Sunday, August 18, 2019
The a person's death can often happen so suddenly, family and friends from different places cannot manage to be at their loved one's funeral. Natalie Levy's mother died tragically from suicide earlier this year, and following Jewish tradition, they had the funeral as soon as possible. But that made it nearly impossible for many to join in on mourning for her mother.
Fortunately, the chapel featured a new amenity: livestreaming the service so others could watch, and they even uploaded a recording of the funeral onto the online obituary. Levy some extended family members her mother had reconnected with late in life were extremely grateful they could participate remotely, as were the half-dozen or so other friends and family members she recalls tuning in live. But it was not only a saving grace for those that could not attend; the recording could be watched by her and her sister to remember all the sweet stories the well-wishers told them about their mother.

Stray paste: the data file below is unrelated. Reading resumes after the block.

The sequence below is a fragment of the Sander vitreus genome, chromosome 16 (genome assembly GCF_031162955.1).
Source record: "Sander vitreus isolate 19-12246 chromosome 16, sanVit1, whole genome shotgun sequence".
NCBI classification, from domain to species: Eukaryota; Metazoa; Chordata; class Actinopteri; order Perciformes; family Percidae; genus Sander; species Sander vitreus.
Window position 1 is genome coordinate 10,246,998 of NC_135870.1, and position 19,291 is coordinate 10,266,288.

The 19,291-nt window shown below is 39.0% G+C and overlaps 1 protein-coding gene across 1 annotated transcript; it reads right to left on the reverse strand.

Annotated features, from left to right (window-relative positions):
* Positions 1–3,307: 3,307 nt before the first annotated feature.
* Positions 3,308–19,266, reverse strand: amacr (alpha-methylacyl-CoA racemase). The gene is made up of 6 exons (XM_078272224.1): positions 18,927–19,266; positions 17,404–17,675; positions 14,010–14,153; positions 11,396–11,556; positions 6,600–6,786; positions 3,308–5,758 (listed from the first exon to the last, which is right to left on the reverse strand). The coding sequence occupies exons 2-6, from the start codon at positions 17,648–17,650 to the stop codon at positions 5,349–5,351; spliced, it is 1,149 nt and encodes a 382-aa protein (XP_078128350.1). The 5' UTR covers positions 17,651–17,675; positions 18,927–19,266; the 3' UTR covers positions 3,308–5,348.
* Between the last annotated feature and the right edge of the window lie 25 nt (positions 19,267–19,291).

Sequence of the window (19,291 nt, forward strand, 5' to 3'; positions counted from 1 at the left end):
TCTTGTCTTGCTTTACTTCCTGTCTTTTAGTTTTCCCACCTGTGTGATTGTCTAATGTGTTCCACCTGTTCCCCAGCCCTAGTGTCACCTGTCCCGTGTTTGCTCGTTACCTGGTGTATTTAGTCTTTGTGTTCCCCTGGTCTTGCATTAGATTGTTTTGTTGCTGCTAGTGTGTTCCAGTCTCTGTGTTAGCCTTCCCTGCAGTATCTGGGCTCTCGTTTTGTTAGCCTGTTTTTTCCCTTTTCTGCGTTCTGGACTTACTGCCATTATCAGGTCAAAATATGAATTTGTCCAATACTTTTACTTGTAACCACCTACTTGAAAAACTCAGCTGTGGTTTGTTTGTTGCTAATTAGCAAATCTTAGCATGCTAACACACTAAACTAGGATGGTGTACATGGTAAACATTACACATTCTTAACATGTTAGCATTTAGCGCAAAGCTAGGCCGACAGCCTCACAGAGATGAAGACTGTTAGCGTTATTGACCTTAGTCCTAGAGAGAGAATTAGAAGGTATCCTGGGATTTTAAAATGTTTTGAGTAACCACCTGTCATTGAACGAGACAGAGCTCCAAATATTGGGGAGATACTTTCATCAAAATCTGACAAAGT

Bryant Hightower, president-elect of the National Funeral Directors Association, says that livestreaming funeral services has been around for more than a decade but has just now become more mainstream. The funeral industry is often hesitant to any change, but Hightower says that now approximately 20% of funeral homes now offer the service, much to the delight of clients that are becoming more integrated in the technological lifestyles. Gary Richards, founder of OneRoom, a company that offers livestreaming services to funeral directors in several countries, says that many clients are recent immigrants from countries such as India, Philippines, and Vietnam who want to have long distance family members feel connected to the service.
See Paris Martineau, Now Even Funerals are Being Livestreamed - and Families are Grateful, Wired, July 30, 2019.
Special thanks to Jim Gust (Senior Editor, Merrill Anderson Company) for bringing this article to my attention.